There are arguments that state the Court did not actually say the part about corporations being “persons” that the Court reporter actually inserted in a head note the part about corporations are persons therefore equal under the law to persons.
Since then Corporations have often sought their “persons” rights in various cases. The attempts result from some financial, profit, motive. In the case of a licensing issue in VA. And a N.Y. Insurance company, Paul vs. VA, the State Supreme Court basically said Insurance did not fall Interstate Commerce so often used by Congress to legislate. I believe that lasted until 1944. Insurance companies prefer to be under federal regs that lets them sell from and in state to state without meeting the state requirements imposed. How interesting is that? One moment corporate America is yelling about too much Federal regulation yet, when it suits them they want to be under Federal regulation. States rights or no states rights which shall it be? Strong, “invasive” Federal Government or States Rights?
Now I wonder when a corporation will also get the “right to keep and bare arms” as in the second Amendment. How would that play out? As individuals already have the “right to carry” would the corporation now buy the weapons. How will they apply for permits? Who will be the one checked? Or will all of the Corporation and its stockholders and employees have to apply? What if an employee would not normally get a permit? I wonder too why a corporation as a person cannot have its own religion and therefore a tax-exempt status. By the way did you know that some corporations and universities now own patents to some of your genes. Yep they really do.
Whoever invents or discovers any new and useful process, machine, manufacture, or composition of matter, or any new and useful improvement thereof, may obtain a patent therefor, subject to the conditions and requirements of this title.
Title 35 section 101.
Will we change the way corporations are taxed? As a person shouldn't they be taxed as individuals as well as a separate person. Believe it or not there are discussions about the very taxation problems.

Arguments for and Against Corporations as Persons

According to proponents, in a capitalistic society the government is not a regulator of corporations but has a duty to protect the rights of corporations. They may also argue that forming a corporation is an inalienable right. On the one hand the corporation is made up of individuals with the rights of the individuals. (Opponents argue that the corporation gets rights of an individual and the individual has rights thus now the individuals involved are no longer individuals but get the rights of two people.) On the other hand it is argued that the investors are only liable to the extent of their investment. That the stockholders should not be held responsible for decisions they do not make but that are made for them by the boards, CEO, managers, and employees. That is awfully close to saying the voters should not be held responsible for the decisions made for them by their elected officials. If that were true, the voter should pay no more than the initial investment. The voters are held responsible for paying the bills and paying for the wars decided for them in an ongoing fashion. The soldier is certainly held responsible by the use of his or her very life. Now I begin to see how some could use these arguments as a way to avoid paying taxes.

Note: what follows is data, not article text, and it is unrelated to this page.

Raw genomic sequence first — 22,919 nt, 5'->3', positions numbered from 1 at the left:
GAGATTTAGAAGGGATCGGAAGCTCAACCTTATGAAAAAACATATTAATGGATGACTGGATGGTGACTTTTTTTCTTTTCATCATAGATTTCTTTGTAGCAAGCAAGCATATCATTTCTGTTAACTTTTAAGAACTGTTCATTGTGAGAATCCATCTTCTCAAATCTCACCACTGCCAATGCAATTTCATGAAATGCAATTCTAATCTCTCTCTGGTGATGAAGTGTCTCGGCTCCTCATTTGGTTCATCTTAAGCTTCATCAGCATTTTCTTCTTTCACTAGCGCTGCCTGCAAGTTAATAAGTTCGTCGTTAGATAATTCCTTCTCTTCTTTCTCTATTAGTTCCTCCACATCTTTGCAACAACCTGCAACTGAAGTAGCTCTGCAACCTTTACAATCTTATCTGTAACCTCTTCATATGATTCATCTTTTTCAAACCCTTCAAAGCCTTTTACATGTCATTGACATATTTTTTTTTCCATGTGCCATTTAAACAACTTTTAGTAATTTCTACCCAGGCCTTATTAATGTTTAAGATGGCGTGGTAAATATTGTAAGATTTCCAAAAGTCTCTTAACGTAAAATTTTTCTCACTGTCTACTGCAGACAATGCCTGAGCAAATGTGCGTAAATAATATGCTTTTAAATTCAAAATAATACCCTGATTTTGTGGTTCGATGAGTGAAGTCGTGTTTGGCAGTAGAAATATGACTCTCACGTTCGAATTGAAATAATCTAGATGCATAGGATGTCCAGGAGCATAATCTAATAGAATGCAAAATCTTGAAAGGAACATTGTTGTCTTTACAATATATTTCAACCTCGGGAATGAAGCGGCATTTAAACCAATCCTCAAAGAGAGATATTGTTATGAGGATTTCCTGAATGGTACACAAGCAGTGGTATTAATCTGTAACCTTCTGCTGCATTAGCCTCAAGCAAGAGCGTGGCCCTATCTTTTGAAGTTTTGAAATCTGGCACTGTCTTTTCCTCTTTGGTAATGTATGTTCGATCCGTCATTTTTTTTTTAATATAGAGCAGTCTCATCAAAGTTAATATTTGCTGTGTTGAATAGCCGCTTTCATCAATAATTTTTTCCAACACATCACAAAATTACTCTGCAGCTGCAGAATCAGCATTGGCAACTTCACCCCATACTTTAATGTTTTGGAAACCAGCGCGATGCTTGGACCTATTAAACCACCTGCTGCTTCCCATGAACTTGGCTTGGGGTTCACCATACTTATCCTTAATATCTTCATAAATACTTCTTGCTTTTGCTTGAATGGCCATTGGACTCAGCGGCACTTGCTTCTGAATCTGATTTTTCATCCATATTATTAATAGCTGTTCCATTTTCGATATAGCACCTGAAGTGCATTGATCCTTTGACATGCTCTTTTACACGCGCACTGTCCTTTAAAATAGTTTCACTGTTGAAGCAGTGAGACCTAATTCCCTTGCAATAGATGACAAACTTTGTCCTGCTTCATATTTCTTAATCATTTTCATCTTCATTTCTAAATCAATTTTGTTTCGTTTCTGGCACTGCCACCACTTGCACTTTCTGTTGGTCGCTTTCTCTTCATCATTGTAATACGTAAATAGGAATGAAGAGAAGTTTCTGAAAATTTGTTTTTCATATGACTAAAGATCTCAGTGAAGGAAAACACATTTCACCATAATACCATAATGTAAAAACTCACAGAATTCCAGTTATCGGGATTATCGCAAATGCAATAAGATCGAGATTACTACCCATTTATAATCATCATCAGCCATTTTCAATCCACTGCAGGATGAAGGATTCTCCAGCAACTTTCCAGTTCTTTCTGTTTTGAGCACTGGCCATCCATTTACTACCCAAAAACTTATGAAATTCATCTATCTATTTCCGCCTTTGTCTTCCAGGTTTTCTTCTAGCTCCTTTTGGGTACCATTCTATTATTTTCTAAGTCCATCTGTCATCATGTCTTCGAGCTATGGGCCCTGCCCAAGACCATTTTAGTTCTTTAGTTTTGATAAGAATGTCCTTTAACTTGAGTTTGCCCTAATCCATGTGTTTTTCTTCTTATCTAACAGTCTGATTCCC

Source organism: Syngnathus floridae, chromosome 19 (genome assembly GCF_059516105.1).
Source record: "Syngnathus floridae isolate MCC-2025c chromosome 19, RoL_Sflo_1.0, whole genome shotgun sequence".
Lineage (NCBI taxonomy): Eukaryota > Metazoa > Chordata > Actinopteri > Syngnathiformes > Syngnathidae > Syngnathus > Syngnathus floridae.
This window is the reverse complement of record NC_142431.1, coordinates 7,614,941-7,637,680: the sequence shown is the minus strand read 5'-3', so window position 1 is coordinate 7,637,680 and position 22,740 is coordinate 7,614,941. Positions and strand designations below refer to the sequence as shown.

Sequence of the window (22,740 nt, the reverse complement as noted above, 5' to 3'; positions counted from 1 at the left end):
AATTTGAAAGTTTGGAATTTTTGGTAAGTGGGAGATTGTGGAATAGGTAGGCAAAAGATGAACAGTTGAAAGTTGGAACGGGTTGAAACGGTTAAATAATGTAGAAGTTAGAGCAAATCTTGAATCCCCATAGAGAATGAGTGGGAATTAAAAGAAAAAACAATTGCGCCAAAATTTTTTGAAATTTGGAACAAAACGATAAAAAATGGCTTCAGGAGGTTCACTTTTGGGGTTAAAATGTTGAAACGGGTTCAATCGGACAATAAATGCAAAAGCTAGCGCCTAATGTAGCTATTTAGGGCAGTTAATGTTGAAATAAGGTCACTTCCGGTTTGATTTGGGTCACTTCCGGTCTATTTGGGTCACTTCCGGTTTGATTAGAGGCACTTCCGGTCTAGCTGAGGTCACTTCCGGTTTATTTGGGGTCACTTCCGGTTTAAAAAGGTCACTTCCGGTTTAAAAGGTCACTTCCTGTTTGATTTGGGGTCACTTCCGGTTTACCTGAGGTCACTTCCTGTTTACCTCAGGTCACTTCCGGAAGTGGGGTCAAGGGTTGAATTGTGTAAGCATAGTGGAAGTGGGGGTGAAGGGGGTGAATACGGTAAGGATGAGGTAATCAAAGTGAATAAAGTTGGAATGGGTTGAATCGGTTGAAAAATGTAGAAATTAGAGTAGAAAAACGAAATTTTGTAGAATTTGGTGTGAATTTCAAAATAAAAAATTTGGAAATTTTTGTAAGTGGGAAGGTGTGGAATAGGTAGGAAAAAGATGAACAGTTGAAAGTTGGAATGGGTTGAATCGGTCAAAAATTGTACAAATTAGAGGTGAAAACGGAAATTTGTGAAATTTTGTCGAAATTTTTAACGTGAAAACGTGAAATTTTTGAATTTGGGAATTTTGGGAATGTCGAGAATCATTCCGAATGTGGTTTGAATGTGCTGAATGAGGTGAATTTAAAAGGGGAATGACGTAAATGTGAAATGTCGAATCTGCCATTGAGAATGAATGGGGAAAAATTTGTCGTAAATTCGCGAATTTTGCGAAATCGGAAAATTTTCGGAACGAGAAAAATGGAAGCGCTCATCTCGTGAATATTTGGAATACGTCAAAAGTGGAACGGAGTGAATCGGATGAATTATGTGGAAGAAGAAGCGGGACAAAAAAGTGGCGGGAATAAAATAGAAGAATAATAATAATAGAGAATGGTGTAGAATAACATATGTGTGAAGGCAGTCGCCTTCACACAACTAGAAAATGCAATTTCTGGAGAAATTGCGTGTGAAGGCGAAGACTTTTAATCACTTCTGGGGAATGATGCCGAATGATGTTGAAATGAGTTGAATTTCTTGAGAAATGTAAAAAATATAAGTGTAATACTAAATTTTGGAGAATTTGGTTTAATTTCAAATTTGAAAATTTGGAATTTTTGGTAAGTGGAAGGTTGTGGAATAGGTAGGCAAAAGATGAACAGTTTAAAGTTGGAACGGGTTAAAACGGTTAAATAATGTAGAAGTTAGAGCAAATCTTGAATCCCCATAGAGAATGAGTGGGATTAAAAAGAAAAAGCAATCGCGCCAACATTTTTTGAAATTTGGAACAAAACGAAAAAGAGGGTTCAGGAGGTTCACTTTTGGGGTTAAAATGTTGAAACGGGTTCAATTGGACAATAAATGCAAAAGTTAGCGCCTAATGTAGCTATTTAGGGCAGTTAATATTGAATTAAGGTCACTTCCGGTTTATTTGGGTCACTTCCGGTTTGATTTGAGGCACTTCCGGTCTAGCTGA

Other proponents of corporations as “legal persons” do say that the corporation is only entitled to parts of the 1st and 5th amendments. They only mention the right to speak on Commercial Matters, the right to privacy of trade secrets and internal corporate decisions, the right to be paid for government confiscated properties, and the right to do business without undue regulation. Who decides? Judges and lawyers. Let us hope they are fair and uninfluenced. If that is true then why the revisit to a case from the 90's.
Other proponents of corporations and their place in a capitalistic society believe that in regulations come stagnation. That regulation is the block to creativity and drive in the business sector. Yet I am sure of stories of large corporations buying small businesses that would offer competition only to keep the new ideas from seeing further light of day. I give you the purchase and dismantling of public transportation systems by a certain auto-manufacturer by any means. Now many urban areas are struggling to come up with the funding and the votes to build systems that is pretty much an expanded versions of the same system again. I think corporations themselves often times stifle creativity and drive.
When speaking or writing against corporations as “persons” one is reminded that a corporation is given infinite life, reside in more than one country, and though officers may, corporations cannot go to jail. Also it is argued that corporations are not mentioned in the Constitution. Some corporations use their rights to deny rights to others. (Insurance companies?)
So much to learn so much to take in and understand. I believe I will put these issues on my “keep researching” list for future reference. I have a feeling by the time I begin to get the full scope, pros and cons, everything or nothing will change. Depending on what corporations want. Sorry, I really feel our capitalistic society has gone a little far.
If you know of some great or not so great information on campaign reform or corporations as persons let us all in on it. Though I doubt anything will be done especially under the Robert's Court.